More Summer Adventures!

Posted by Susan Stanley on

Busy, busy busy - that's the way I like it!
The film project I was working on with Fritz Muller wrapped up this past week with a small paddle down the Yukon River into town. I haven’t seen the footage they got of us, but I bet it's pretty funny (for information about the film project see the blog entitled, "My Latest Canoe.") 

17 years ago some friends and I recreated Robert Campbell’s voyage. in a birch bark canoe I had built (with a lot of help from my friends.) I did a series of paintings depicting the event (all sold at a show in Whitehorse a couple of years ago.)

Here they are in order of appearance:

1) Embarking at Hoole Canyon


2) Encounter

3) Morning Mist

4) Fast Water Evening

The event 17 years ago was a lot bigger than it was this time. This time we had 5 people versus the 13 that took part years ago. All 5 of the people involved this time were part of the original trip and it was pretty surreal to re-do a small segment of that with some of the Yukon’s biggest personalities. I do feel as though that was a feat of coordination. One of the men who came down with us said it was like herding cats. He wasn’t wrong.

 In addition to that, I’ve been working on a 12-foot Ferro-cement Mammoth in collaboration with Stuart Schmidt from Schmidt Mining. A Ferro-cement sculpture, is cement over a metal skeleton, and it’s been a challenge, and a thrill to take on.

All the lessons I’ve picked up over the years in Argentina, and this past winter in Mexico as well, are what’s made this a possibility.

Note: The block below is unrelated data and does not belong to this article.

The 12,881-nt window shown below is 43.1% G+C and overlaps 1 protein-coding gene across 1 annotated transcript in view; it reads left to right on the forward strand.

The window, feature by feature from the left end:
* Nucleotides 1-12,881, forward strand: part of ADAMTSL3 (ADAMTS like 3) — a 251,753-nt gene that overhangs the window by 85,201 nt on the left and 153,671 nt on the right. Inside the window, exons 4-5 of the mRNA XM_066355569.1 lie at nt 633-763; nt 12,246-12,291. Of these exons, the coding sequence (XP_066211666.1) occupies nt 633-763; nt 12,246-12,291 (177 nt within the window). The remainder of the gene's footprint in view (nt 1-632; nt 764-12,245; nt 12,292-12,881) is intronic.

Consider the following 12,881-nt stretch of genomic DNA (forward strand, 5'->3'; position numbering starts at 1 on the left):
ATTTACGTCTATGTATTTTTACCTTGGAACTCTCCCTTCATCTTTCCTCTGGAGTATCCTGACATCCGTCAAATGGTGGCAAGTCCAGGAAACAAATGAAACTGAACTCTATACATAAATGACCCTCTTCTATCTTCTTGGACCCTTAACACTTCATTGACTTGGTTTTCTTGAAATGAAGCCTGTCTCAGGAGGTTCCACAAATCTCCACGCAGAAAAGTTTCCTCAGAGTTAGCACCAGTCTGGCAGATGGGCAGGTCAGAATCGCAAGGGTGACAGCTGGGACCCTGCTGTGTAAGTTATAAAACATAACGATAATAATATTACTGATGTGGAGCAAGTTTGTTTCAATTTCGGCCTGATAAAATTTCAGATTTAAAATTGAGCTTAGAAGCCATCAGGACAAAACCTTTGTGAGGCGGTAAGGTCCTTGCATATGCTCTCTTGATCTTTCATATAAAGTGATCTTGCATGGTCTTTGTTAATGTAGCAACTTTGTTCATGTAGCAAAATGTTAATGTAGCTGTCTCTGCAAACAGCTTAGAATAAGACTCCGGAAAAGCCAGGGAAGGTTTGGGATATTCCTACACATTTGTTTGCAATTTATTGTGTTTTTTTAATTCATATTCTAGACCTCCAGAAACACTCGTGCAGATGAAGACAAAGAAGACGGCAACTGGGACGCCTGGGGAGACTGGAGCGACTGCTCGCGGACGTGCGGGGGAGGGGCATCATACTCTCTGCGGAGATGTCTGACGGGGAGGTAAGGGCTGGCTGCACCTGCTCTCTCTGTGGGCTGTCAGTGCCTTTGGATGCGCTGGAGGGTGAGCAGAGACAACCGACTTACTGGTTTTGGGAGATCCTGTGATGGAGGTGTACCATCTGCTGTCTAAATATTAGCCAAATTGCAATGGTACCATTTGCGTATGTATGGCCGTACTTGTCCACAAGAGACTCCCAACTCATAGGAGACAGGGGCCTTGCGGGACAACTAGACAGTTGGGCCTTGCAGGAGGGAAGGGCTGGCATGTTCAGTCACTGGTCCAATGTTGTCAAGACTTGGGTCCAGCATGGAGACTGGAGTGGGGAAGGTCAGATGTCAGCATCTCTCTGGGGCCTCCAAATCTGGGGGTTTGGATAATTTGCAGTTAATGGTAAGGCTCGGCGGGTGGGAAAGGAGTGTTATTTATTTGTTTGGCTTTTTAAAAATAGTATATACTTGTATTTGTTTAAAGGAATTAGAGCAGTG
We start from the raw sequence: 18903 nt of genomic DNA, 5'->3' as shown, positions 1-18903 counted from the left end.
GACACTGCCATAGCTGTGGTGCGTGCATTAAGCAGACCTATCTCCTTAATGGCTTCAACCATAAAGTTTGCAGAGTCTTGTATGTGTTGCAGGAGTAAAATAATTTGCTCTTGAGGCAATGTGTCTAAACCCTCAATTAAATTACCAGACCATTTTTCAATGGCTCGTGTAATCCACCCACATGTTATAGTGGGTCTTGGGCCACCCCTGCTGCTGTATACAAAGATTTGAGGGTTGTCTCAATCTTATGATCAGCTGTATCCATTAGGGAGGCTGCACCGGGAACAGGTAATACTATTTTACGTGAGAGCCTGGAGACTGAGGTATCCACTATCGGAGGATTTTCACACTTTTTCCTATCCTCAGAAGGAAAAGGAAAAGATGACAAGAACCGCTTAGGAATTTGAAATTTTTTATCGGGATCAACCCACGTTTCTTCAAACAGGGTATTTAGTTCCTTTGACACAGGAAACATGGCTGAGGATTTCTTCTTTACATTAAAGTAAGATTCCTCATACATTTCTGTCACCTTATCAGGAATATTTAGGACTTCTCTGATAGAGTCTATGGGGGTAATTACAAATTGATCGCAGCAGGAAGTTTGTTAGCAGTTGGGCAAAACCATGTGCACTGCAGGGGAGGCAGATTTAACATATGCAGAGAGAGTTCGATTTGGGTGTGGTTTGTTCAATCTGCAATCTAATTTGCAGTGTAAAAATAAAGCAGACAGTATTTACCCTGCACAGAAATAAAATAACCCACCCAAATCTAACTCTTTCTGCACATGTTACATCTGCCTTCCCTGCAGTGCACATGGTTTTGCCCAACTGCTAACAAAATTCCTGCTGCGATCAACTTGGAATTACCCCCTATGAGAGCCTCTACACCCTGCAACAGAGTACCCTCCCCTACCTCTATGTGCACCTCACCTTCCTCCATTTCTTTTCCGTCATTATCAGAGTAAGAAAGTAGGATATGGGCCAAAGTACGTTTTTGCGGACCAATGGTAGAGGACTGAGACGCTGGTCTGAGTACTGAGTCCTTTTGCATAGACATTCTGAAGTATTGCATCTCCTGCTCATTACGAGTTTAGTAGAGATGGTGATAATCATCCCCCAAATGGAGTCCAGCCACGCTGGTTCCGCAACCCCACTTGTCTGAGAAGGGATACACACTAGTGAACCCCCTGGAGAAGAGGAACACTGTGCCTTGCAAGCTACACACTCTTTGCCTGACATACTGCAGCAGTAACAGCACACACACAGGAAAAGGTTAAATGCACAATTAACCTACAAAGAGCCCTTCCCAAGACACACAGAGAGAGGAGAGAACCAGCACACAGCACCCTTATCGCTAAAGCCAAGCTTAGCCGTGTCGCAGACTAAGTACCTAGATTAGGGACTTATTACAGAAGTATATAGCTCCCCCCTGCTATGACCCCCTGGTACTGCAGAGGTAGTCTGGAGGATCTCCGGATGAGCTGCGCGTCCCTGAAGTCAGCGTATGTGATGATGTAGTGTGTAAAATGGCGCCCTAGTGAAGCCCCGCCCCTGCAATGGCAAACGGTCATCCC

Even so, there’s so much to know and learn, and I’m really still learning and that’s a vital part of the process. So far the metal skeleton is complete, the skeleton is getting bulked up with chicken wire, and soon the cement part will start. I’ve never done anything quite like this, and it's fun. Plain and simple fun. 

Stuart and I have a friendship that goes back many, many years, and he and I see eye to eye on many subjects. One of them being our enthusiasm for palaeontology. Through this project, he’s been able to put me in contact with mammoth experts. They're helping guide my vision for how I see this turning out and correcting the misconceptions I’ve had. It’s fascinating and I really hope with all my heart that I can do it justice.

Of course, this is merely scratching the surface about everything this mammoth has entailed so far, and right now we still have more questions than answers.

I do promise as we have more clarity, I will share it with you.

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